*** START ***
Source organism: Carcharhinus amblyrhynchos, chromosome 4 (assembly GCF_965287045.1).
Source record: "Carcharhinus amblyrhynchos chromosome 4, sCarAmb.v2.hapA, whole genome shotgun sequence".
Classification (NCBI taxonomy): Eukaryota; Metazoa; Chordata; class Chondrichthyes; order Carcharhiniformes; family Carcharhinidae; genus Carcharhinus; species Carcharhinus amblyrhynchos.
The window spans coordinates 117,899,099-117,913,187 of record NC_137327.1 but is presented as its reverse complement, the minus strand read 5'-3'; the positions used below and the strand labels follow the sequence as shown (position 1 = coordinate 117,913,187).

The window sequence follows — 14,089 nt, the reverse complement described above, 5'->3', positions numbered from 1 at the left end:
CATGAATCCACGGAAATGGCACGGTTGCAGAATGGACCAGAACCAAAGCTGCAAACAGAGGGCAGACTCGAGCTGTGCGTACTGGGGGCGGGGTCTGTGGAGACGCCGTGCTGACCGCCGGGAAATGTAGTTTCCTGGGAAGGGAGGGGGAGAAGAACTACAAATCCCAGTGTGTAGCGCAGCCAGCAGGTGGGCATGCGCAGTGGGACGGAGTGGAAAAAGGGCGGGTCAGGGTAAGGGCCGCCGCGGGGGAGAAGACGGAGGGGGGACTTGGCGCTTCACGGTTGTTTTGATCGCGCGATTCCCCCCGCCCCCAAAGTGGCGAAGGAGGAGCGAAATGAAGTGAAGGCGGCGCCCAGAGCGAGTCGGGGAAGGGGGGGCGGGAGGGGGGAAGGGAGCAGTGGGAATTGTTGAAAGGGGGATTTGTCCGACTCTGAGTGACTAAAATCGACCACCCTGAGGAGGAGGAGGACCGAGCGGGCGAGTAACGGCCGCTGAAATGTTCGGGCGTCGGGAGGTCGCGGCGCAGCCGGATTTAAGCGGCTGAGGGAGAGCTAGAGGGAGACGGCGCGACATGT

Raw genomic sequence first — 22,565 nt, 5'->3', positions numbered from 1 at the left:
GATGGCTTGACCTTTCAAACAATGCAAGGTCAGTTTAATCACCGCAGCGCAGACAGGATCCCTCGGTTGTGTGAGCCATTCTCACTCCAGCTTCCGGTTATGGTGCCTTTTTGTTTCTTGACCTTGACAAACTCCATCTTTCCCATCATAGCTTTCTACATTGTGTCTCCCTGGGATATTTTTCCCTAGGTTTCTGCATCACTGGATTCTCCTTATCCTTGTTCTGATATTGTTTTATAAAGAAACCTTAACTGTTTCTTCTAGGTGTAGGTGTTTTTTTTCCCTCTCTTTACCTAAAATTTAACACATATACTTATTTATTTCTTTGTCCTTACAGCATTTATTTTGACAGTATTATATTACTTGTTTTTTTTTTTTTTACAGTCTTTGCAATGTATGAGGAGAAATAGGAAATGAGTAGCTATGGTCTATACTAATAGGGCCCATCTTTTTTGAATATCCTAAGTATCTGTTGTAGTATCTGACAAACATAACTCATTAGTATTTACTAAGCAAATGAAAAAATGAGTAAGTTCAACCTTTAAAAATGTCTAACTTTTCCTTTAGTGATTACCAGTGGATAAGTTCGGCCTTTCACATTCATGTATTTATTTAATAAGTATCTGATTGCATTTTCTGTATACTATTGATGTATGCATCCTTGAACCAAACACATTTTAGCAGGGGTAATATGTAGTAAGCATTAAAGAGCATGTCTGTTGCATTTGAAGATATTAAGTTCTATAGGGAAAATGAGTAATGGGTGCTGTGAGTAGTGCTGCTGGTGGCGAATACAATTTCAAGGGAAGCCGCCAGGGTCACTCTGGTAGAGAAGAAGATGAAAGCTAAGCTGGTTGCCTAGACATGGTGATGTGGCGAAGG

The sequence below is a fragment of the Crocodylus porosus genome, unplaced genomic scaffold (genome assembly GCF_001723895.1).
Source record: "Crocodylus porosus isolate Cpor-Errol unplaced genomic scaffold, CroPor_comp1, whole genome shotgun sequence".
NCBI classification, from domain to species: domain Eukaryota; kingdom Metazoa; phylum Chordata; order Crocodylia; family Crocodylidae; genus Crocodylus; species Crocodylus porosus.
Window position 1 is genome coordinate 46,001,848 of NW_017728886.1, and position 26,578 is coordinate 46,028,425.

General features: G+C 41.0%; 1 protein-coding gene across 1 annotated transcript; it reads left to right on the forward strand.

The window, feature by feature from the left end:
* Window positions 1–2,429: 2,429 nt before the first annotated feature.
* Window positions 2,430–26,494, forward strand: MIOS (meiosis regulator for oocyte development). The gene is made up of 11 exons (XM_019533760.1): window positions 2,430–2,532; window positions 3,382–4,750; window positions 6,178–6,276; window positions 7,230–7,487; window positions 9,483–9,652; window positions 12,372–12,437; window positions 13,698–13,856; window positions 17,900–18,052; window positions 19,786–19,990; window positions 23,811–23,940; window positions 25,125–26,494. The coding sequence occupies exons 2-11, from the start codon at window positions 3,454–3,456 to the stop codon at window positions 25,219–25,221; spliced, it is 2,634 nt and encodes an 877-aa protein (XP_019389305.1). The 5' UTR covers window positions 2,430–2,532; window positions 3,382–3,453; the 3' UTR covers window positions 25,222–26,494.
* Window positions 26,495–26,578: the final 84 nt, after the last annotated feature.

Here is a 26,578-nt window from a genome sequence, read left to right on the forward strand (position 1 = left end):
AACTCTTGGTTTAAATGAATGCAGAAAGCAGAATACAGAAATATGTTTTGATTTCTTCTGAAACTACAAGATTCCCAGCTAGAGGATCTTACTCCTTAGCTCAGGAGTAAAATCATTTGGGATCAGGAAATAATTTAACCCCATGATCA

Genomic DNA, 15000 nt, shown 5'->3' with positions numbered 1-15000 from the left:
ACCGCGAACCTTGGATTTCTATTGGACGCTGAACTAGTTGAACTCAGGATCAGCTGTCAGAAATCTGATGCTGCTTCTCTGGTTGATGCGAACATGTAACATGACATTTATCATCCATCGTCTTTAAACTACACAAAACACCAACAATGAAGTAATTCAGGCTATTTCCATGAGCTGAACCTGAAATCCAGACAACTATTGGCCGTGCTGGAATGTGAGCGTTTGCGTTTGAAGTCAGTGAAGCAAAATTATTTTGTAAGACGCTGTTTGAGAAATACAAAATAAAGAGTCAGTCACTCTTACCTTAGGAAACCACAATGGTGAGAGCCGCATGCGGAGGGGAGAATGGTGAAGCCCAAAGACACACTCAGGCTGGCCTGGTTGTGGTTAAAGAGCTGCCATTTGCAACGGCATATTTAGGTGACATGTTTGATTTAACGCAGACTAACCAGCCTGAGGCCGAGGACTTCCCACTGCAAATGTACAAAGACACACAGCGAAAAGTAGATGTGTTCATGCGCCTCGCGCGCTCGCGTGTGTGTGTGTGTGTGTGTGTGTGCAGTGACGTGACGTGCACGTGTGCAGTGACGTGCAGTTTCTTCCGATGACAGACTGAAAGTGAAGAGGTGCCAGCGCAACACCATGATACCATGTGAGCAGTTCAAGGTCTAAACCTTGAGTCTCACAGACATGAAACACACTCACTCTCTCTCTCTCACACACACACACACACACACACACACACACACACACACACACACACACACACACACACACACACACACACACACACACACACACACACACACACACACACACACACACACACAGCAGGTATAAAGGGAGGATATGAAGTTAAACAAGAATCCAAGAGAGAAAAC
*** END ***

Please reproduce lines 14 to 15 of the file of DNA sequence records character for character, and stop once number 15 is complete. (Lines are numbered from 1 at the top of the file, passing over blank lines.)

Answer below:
The window, feature by feature from the left end:
* Window positions 1–2,429: 2,429 nt before the first annotated feature.